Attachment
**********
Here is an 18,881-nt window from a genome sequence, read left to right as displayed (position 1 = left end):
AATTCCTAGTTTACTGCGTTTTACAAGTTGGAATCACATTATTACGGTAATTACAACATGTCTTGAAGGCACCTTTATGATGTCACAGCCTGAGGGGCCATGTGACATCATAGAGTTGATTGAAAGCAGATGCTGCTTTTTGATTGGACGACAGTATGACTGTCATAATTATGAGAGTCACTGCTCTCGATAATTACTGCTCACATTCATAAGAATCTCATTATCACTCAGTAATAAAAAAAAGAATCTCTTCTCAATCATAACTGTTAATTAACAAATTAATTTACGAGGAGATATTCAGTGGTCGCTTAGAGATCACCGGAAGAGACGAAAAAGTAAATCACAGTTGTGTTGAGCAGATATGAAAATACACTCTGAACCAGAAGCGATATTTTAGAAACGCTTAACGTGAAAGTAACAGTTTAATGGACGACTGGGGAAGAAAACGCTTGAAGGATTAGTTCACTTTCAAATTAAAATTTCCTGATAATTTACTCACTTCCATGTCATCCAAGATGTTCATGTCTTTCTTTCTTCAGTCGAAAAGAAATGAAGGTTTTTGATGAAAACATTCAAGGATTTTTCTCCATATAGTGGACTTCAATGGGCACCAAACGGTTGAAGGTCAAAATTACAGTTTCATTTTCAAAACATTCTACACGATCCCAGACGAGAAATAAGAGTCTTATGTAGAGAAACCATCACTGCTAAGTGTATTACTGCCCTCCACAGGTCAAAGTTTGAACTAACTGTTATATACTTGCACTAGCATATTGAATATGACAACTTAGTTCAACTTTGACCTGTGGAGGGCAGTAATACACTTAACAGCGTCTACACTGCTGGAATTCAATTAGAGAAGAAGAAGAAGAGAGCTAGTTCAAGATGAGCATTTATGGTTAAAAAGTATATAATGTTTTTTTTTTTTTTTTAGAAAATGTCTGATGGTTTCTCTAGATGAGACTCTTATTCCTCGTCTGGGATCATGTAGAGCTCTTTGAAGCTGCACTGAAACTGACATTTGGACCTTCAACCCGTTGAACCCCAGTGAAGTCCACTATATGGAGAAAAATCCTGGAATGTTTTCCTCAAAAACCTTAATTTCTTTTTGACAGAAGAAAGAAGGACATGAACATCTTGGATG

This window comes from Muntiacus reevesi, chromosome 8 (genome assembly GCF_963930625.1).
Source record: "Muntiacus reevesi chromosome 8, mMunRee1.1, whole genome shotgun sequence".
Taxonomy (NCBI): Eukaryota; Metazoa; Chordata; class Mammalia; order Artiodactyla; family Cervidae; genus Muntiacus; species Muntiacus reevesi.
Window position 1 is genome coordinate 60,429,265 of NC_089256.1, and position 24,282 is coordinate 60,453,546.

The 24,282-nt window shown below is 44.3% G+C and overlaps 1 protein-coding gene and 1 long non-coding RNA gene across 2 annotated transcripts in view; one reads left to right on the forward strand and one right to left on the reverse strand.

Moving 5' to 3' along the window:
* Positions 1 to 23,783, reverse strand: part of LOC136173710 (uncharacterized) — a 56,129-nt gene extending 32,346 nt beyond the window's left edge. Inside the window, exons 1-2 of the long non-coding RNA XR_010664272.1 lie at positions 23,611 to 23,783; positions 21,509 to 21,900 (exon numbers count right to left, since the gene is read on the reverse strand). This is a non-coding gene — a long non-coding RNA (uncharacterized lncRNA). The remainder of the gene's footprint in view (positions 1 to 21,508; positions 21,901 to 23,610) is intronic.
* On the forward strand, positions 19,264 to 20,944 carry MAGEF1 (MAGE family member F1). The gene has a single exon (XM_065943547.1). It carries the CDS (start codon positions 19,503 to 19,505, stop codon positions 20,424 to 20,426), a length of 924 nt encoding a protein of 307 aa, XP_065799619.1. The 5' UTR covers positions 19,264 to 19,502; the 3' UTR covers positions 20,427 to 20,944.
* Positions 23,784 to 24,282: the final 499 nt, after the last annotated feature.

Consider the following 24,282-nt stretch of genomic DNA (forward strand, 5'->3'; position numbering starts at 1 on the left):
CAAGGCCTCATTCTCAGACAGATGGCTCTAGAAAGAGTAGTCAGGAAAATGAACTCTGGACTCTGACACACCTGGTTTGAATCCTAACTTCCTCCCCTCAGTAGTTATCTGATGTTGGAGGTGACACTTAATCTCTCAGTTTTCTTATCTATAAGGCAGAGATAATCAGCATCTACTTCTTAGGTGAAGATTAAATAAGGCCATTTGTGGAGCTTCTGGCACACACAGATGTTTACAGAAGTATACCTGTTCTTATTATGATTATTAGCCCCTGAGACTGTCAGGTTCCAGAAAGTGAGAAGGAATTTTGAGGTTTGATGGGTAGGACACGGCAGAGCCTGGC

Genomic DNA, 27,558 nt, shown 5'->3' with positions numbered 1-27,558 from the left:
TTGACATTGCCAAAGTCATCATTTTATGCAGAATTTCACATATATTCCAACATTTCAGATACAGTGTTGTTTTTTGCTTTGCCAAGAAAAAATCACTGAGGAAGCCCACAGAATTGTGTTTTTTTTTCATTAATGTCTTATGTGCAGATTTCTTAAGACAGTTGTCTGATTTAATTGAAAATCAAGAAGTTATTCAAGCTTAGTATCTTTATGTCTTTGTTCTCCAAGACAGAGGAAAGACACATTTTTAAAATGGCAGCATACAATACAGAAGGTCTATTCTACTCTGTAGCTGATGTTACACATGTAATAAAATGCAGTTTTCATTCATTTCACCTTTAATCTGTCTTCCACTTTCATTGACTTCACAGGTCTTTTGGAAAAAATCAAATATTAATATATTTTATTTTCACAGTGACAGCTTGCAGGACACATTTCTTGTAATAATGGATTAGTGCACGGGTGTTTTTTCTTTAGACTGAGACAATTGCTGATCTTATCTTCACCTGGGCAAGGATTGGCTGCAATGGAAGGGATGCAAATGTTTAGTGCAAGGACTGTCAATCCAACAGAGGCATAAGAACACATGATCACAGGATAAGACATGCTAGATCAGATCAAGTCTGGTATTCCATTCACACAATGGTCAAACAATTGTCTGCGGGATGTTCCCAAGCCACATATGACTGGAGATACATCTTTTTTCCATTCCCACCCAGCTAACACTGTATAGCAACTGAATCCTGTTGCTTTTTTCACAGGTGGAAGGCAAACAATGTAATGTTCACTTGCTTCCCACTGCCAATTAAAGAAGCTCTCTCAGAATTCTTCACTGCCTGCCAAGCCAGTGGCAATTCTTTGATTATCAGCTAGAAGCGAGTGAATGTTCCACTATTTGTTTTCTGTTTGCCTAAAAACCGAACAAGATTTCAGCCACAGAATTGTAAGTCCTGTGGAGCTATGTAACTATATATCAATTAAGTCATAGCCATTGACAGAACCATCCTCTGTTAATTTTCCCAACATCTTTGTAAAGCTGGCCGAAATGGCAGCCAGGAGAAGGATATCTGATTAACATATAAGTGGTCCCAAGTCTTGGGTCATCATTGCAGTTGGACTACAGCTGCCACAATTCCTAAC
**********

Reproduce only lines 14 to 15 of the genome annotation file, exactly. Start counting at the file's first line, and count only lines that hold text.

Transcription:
Genomic DNA, 27,558 nt, shown 5'->3' with positions numbered 1-27,558 from the left:
TTGACATTGCCAAAGTCATCATTTTATGCAGAATTTCACATATATTCCAACATTTCAGATACAGTGTTGTTTTTTGCTTTGCCAAGAAAAAATCACTGAGGAAGCCCACAGAATTGTGTTTTTTTTTCATTAATGTCTTATGTGCAGATTTCTTAAGACAGTTGTCTGATTTAATTGAAAATCAAGAAGTTATTCAAGCTTAGTATCTTTATGTCTTTGTTCTCCAAGACAGAGGAAAGACACATTTTTAAAATGGCAGCATACAATACAGAAGGTCTATTCTACTCTGTAGCTGATGTTACACATGTAATAAAATGCAGTTTTCATTCATTTCACCTTTAATCTGTCTTCCACTTTCATTGACTTCACAGGTCTTTTGGAAAAAATCAAATATTAATATATTTTATTTTCACAGTGACAGCTTGCAGGACACATTTCTTGTAATAATGGATTAGTGCACGGGTGTTTTTTCTTTAGACTGAGACAATTGCTGATCTTATCTTCACCTGGGCAAGGATTGGCTGCAATGGAAGGGATGCAAATGTTTAGTGCAAGGACTGTCAATCCAACAGAGGCATAAGAACACATGATCACAGGATAAGACATGCTAGATCAGATCAAGTCTGGTATTCCATTCACACAATGGTCAAACAATTGTCTGCGGGATGTTCCCAAGCCACATATGACTGGAGATACATCTTTTTTCCATTCCCACCCAGCTAACACTGTATAGCAACTGAATCCTGTTGCTTTTTTCACAGGTGGAAGGCAAACAATGTAATGTTCACTTGCTTCCCACTGCCAATTAAAGAAGCTCTCTCAGAATTCTTCACTGCCTGCCAAGCCAGTGGCAATTCTTTGATTATCAGCTAGAAGCGAGTGAATGTTCCACTATTTGTTTTCTGTTTGCCTAAAAACCGAACAAGATTTCAGCCACAGAATTGTAAGTCCTGTGGAGCTATGTAACTATATATCAATTAAGTCATAGCCATTGACAGAACCATCCTCTGTTAATTTTCCCAACATCTTTGTAAAGCTGGCCGAAATGGCAGCCAGGAGAAGGATATCTGATTAACATATAAGTGGTCCCAAGTCTTGGGTCATCATTGCAGTTGGACTACAGCTGCCACAATTCCTAAC